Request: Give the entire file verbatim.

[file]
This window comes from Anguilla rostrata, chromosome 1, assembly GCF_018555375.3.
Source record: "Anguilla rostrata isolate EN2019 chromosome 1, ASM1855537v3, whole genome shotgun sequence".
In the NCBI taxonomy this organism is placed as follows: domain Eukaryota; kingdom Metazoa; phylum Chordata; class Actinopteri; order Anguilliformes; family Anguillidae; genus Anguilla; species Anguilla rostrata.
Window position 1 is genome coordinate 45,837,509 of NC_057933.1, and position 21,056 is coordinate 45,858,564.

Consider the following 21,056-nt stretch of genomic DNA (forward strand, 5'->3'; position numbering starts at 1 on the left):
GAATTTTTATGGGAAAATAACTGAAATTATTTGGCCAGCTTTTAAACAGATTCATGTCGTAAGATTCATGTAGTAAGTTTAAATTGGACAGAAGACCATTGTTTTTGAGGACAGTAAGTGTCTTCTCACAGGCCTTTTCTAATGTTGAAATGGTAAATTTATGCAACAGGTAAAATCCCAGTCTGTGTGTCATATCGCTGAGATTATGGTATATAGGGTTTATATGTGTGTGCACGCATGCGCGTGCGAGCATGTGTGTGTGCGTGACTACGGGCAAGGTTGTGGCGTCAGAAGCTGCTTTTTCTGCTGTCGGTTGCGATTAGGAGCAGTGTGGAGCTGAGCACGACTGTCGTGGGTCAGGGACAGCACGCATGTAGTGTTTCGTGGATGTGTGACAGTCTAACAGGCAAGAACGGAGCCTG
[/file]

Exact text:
This window comes from Anguilla rostrata, chromosome 1, assembly GCF_018555375.3.
Source record: "Anguilla rostrata isolate EN2019 chromosome 1, ASM1855537v3, whole genome shotgun sequence".
In the NCBI taxonomy this organism is placed as follows: domain Eukaryota; kingdom Metazoa; phylum Chordata; class Actinopteri; order Anguilliformes; family Anguillidae; genus Anguilla; species Anguilla rostrata.
Window position 1 is genome coordinate 45,837,509 of NC_057933.1, and position 21,056 is coordinate 45,858,564.

Consider the following 21,056-nt stretch of genomic DNA (forward strand, 5'->3'; position numbering starts at 1 on the left):
GAATTTTTATGGGAAAATAACTGAAATTATTTGGCCAGCTTTTAAACAGATTCATGTCGTAAGATTCATGTAGTAAGTTTAAATTGGACAGAAGACCATTGTTTTTGAGGACAGTAAGTGTCTTCTCACAGGCCTTTTCTAATGTTGAAATGGTAAATTTATGCAACAGGTAAAATCCCAGTCTGTGTGTCATATCGCTGAGATTATGGTATATAGGGTTTATATGTGTGTGCACGCATGCGCGTGCGAGCATGTGTGTGTGCGTGACTACGGGCAAGGTTGTGGCGTCAGAAGCTGCTTTTTCTGCTGTCGGTTGCGATTAGGAGCAGTGTGGAGCTGAGCACGACTGTCGTGGGTCAGGGACAGCACGCATGTAGTGTTTCGTGGATGTGTGACAGTCTAACAGGCAAGAACGGAGCCTG